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Tuesday, January 25, 2011

the tiny oases in the valley of doubt

This is roughly week 4 of my experiment with Trevor on coaching students through a junior-level, largely self-directed learning experience. The course is organized around a single project for improvement on a biomedical device and represents 50% of students course-load, meeting 12 hours per week, and 100% of their materials engineering education for this quarter. There was an institutional conflict this quarter, so that we are only meeting 9 hours per week, 3 hours are "on their own."

We almost entirely stopped lecturing. We do take course time to collectively check in, explain procedures or points of confusion. For the most part, 12 teams of 4-5 students are autonomously pursuing design improvement projects of their own interest. Each individual has the responsibility of learning the posted foundational content on non-crystalline materials and structural materials.

This is the point in the quarter where I usually fear that students are not learning enough.

Sunday, January 23, 2011


I am wondering about the metaphor of your teaching. What is the fundamental frame or metaphor of your teaching? Thinking this way is based on a split in linguistics from the syntactic model in Chomsky to a semantic model developed by Lakoff and others.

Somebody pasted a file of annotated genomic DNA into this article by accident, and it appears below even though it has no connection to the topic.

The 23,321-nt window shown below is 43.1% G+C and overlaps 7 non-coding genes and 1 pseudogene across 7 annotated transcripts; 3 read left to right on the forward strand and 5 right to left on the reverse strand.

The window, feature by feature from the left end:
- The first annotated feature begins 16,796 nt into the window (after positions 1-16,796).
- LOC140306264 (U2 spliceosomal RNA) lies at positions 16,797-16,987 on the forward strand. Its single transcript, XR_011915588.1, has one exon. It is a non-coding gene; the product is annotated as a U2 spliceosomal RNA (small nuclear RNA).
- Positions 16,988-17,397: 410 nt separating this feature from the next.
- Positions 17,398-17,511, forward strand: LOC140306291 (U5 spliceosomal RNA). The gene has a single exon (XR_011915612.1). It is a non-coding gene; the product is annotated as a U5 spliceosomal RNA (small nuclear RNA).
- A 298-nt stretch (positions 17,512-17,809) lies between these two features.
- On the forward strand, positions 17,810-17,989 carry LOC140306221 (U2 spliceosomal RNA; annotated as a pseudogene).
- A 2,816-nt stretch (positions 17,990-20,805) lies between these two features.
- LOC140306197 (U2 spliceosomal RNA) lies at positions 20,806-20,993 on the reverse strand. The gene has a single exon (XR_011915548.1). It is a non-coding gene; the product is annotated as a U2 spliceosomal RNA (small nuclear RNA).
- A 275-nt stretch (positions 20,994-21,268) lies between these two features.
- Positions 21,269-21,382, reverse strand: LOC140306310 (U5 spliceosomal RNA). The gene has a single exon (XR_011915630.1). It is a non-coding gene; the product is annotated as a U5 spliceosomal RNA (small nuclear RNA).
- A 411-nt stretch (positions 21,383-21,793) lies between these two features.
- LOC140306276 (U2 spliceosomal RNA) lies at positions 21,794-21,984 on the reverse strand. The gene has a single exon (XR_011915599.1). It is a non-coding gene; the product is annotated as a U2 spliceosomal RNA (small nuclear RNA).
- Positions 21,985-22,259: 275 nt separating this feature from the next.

As an example Lakoff analyzes the fundamental metaphors of the 'conservative' and 'progressive' political landscape. In this he distinguishes between a 'strict father' model (conservative) and a 'family nurturing' model (progressive). He has written a couple of books on this (that include reflection on the deeper structures of brain activity involved in animating such metaphors). There is also an historian and sinologist (Edward Slingerland) who has used this sort of method to explore non-action. He does an analysis of the basic metaphors of self when considering action and non-action.

The method of 'public humiliation' seems to me an expression of some particular frame. Certainly it seems to involve not only an assertion of objective reference to 'right' and 'wrong', but also how to procedurally go about teaching that. So I am wondering, what is your basic frame or metaphor for teaching?